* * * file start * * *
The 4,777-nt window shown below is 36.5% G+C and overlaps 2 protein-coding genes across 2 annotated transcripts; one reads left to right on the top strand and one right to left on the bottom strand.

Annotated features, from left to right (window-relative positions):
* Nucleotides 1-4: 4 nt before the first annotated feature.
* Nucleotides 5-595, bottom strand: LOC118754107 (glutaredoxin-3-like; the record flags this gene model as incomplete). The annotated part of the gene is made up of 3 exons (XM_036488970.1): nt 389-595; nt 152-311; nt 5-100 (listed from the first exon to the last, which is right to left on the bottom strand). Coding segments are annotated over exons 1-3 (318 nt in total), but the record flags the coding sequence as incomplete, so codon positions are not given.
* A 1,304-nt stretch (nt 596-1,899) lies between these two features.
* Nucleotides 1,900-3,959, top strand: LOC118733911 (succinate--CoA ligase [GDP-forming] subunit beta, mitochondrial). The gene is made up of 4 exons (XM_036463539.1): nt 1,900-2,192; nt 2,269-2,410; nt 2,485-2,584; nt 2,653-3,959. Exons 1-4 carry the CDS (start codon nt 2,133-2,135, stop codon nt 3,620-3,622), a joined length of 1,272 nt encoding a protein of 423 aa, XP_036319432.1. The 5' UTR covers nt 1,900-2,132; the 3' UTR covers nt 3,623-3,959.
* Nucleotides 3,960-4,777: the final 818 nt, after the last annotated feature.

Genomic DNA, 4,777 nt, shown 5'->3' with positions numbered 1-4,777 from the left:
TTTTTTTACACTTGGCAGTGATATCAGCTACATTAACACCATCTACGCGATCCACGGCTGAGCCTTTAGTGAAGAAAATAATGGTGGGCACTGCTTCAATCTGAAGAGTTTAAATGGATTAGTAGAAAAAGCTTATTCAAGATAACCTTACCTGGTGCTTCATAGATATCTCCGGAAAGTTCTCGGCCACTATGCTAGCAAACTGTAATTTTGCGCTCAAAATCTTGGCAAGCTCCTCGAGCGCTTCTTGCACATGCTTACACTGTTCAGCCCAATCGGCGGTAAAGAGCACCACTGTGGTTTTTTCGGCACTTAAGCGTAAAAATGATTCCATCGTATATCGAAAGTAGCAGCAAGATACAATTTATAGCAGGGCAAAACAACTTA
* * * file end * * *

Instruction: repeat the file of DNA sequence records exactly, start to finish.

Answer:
The 4,777-nt window shown below is 36.5% G+C and overlaps 2 protein-coding genes across 2 annotated transcripts; one reads left to right on the top strand and one right to left on the bottom strand.

Annotated features, from left to right (window-relative positions):
* Nucleotides 1-4: 4 nt before the first annotated feature.
* Nucleotides 5-595, bottom strand: LOC118754107 (glutaredoxin-3-like; the record flags this gene model as incomplete). The annotated part of the gene is made up of 3 exons (XM_036488970.1): nt 389-595; nt 152-311; nt 5-100 (listed from the first exon to the last, which is right to left on the bottom strand). Coding segments are annotated over exons 1-3 (318 nt in total), but the record flags the coding sequence as incomplete, so codon positions are not given.
* A 1,304-nt stretch (nt 596-1,899) lies between these two features.
* Nucleotides 1,900-3,959, top strand: LOC118733911 (succinate--CoA ligase [GDP-forming] subunit beta, mitochondrial). The gene is made up of 4 exons (XM_036463539.1): nt 1,900-2,192; nt 2,269-2,410; nt 2,485-2,584; nt 2,653-3,959. Exons 1-4 carry the CDS (start codon nt 2,133-2,135, stop codon nt 3,620-3,622), a joined length of 1,272 nt encoding a protein of 423 aa, XP_036319432.1. The 5' UTR covers nt 1,900-2,132; the 3' UTR covers nt 3,623-3,959.
* Nucleotides 3,960-4,777: the final 818 nt, after the last annotated feature.

Genomic DNA, 4,777 nt, shown 5'->3' with positions numbered 1-4,777 from the left:
TTTTTTTACACTTGGCAGTGATATCAGCTACATTAACACCATCTACGCGATCCACGGCTGAGCCTTTAGTGAAGAAAATAATGGTGGGCACTGCTTCAATCTGAAGAGTTTAAATGGATTAGTAGAAAAAGCTTATTCAAGATAACCTTACCTGGTGCTTCATAGATATCTCCGGAAAGTTCTCGGCCACTATGCTAGCAAACTGTAATTTTGCGCTCAAAATCTTGGCAAGCTCCTCGAGCGCTTCTTGCACATGCTTACACTGTTCAGCCCAATCGGCGGTAAAGAGCACCACTGTGGTTTTTTCGGCACTTAAGCGTAAAAATGATTCCATCGTATATCGAAAGTAGCAGCAAGATACAATTTATAGCAGGGCAAAACAACTTA